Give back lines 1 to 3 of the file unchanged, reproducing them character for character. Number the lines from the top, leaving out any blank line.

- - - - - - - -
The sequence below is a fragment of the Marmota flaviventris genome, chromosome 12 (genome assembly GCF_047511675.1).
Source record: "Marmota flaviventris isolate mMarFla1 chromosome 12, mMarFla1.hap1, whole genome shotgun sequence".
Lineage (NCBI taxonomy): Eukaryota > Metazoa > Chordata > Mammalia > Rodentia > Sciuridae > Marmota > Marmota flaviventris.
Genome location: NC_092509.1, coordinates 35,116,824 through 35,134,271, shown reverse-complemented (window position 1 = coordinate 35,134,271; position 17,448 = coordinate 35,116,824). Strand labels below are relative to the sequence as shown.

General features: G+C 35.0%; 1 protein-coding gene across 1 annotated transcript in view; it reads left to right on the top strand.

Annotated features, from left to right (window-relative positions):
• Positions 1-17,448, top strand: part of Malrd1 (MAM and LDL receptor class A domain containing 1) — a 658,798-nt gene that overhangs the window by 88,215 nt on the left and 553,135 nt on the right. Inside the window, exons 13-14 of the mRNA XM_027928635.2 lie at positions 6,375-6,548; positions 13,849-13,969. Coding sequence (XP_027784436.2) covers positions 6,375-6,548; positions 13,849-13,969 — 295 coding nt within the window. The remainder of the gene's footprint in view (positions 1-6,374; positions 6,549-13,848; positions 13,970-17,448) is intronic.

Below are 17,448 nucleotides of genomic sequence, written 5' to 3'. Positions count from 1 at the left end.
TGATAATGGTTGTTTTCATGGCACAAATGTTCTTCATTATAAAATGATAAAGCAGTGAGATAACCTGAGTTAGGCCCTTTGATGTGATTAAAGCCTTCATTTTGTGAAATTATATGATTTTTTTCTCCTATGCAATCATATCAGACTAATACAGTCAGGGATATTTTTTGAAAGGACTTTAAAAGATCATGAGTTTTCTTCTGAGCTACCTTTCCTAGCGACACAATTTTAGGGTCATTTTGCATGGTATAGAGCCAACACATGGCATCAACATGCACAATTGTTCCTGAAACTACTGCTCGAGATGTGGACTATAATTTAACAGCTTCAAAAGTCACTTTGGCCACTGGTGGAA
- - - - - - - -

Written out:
The sequence below is a fragment of the Marmota flaviventris genome, chromosome 12 (genome assembly GCF_047511675.1).
Source record: "Marmota flaviventris isolate mMarFla1 chromosome 12, mMarFla1.hap1, whole genome shotgun sequence".
Lineage (NCBI taxonomy): Eukaryota > Metazoa > Chordata > Mammalia > Rodentia > Sciuridae > Marmota > Marmota flaviventris.